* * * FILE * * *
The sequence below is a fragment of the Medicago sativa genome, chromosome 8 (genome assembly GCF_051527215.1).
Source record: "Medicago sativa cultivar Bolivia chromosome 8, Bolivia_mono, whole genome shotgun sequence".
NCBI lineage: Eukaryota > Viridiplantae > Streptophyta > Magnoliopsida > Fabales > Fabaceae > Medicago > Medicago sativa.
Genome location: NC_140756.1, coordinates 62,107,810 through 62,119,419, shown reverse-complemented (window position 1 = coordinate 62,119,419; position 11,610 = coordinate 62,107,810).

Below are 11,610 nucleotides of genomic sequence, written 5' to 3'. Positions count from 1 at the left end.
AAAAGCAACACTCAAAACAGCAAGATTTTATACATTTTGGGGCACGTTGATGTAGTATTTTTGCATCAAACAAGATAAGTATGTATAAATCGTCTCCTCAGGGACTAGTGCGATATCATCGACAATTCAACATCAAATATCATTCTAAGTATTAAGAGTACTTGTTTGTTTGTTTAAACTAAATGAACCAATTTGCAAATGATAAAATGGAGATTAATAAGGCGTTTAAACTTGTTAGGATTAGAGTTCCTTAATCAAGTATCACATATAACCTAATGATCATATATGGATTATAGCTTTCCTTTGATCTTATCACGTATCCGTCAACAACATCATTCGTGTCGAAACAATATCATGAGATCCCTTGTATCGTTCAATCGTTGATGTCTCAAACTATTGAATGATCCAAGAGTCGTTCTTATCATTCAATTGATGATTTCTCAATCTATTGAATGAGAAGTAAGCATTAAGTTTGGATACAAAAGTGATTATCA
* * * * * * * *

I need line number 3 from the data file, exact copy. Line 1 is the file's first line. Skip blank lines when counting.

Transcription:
NCBI lineage: Eukaryota > Viridiplantae > Streptophyta > Magnoliopsida > Fabales > Fabaceae > Medicago > Medicago sativa.